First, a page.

From my personal experience in VS, I found that there are positive spin-offs through such participation. I recall playing the oboe, violin, recorder and harmonica as part of the programmes for our annual speech days. I also played table tennis and chess for the School. The social or inter-personal skills, organizing ability and leadership qualities so acquired helped tremendously in my later working life. They enabled me to clinch many business deals while I was heading the Port of Singapore Authority (PSA), Singapore Telecom (Singtel), Jurong Town Corporation (JTC) and Delgro Corporation. It is a fact of life that when all things are equal, your ability to relate to your counterparts and business associates will help to tip the scale in your favour.
This brings me back to the time when I was Chairman of the Victoria Executive Committee (VEC) and Victoria Advisory Committee (VAC) from August 1979 to Dec 1996, with a few years break in between. I used to stress the importance for VS and VJC to provide our students with an all-round educational experience, rather than concentrating purely on academic excellence. I am therefore very happy to note that among its key focused areas, the School will strive to provide our students with “Academic Excellence in Student All-Round Development “. This balanced approach ensures that our students will have the necessary social skills to go with their intellectual prowess. They will most probably succeed in life and be in a position to contribute to the nation, community, and our Alma Mater.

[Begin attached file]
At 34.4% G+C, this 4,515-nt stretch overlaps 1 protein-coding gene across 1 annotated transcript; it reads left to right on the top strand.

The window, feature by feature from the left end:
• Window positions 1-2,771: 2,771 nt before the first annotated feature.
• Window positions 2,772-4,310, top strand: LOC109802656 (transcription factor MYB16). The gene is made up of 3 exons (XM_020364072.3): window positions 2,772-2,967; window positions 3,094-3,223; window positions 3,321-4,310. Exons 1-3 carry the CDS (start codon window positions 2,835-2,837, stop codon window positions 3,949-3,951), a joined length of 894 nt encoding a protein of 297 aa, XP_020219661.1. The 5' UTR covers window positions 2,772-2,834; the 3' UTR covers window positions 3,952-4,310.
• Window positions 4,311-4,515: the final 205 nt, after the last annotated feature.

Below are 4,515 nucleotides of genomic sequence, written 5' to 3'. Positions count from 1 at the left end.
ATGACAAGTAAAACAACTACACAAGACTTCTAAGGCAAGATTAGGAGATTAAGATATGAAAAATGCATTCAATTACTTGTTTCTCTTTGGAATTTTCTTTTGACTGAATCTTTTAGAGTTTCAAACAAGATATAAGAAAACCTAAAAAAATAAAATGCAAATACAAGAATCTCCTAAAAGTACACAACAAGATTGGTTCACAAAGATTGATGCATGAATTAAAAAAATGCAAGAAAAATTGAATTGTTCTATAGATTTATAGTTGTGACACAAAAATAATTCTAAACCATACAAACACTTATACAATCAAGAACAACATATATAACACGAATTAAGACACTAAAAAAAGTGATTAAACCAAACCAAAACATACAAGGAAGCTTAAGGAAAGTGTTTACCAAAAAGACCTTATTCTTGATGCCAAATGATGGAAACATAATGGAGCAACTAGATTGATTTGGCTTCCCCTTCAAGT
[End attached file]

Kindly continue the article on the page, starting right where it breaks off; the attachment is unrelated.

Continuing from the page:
In this regard, I would advise that as a first and easy step, you should start by contributing to your Alma Mater when you leave VS or VJC. The most convenient way of doing this is to join and be active members of the Old Victorians’ Association (OVA).
The OVA has been quite active in recent years under the capable and dynamic leadership of its President, Mr. Tan Jee Ming. It has embarked on a number of activities such as the GPS Fund, the Kampong Spirit Breakfasts and the OVA Golf Challenge ( Wong Hung Khim Trophy). The aim is to provide opportunities for its members and students of both VS and VJC to meet and interact. It also raises funds for awards and prizes to be given at annual speech days of VS.
Personally, I have benefitted a great deal from my six years in Victoria School. The knowledge and more importantly, the values and other intangible qualities I acquired are invaluable. They enabled me to do well in life, not just in my career but also in my personal dealings and relationship with my family, friends and relatives as well as colleagues and business associates.